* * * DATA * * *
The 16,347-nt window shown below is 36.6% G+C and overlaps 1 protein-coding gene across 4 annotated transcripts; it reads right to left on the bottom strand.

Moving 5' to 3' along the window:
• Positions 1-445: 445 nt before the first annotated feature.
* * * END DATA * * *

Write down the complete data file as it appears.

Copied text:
The 16,347-nt window shown below is 36.6% G+C and overlaps 1 protein-coding gene across 4 annotated transcripts; it reads right to left on the bottom strand.

Moving 5' to 3' along the window:
• Positions 1-445: 445 nt before the first annotated feature.